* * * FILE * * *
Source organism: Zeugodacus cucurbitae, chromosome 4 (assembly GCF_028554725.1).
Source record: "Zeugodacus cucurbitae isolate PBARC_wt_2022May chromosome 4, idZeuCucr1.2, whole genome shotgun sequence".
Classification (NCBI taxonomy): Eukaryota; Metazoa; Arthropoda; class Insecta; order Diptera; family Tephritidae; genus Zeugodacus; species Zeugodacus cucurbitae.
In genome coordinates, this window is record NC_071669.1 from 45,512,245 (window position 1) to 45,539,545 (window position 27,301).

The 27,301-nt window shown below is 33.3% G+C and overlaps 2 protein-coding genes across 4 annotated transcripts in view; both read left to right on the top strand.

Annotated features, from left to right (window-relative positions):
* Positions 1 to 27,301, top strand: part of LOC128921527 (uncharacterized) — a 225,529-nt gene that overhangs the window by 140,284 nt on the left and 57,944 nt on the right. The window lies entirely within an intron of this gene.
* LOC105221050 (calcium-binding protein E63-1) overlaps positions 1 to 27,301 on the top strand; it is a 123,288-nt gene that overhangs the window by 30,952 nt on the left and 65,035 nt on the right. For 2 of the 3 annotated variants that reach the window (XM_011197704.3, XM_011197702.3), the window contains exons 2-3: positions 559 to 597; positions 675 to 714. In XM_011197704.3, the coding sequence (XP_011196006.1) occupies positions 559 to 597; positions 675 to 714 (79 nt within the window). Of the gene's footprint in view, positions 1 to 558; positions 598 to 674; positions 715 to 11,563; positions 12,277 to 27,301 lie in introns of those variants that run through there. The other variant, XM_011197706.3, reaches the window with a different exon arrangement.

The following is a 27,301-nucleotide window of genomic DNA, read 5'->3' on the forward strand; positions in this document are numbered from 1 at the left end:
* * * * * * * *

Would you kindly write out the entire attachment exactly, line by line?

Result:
Source organism: Zeugodacus cucurbitae, chromosome 4 (assembly GCF_028554725.1).
Source record: "Zeugodacus cucurbitae isolate PBARC_wt_2022May chromosome 4, idZeuCucr1.2, whole genome shotgun sequence".
Classification (NCBI taxonomy): Eukaryota; Metazoa; Arthropoda; class Insecta; order Diptera; family Tephritidae; genus Zeugodacus; species Zeugodacus cucurbitae.
In genome coordinates, this window is record NC_071669.1 from 45,512,245 (window position 1) to 45,539,545 (window position 27,301).

The 27,301-nt window shown below is 33.3% G+C and overlaps 2 protein-coding genes across 4 annotated transcripts in view; both read left to right on the top strand.

Annotated features, from left to right (window-relative positions):
* Positions 1 to 27,301, top strand: part of LOC128921527 (uncharacterized) — a 225,529-nt gene that overhangs the window by 140,284 nt on the left and 57,944 nt on the right. The window lies entirely within an intron of this gene.
* LOC105221050 (calcium-binding protein E63-1) overlaps positions 1 to 27,301 on the top strand; it is a 123,288-nt gene that overhangs the window by 30,952 nt on the left and 65,035 nt on the right. For 2 of the 3 annotated variants that reach the window (XM_011197704.3, XM_011197702.3), the window contains exons 2-3: positions 559 to 597; positions 675 to 714. In XM_011197704.3, the coding sequence (XP_011196006.1) occupies positions 559 to 597; positions 675 to 714 (79 nt within the window). Of the gene's footprint in view, positions 1 to 558; positions 598 to 674; positions 715 to 11,563; positions 12,277 to 27,301 lie in introns of those variants that run through there. The other variant, XM_011197706.3, reaches the window with a different exon arrangement.

The following is a 27,301-nucleotide window of genomic DNA, read 5'->3' on the forward strand; positions in this document are numbered from 1 at the left end: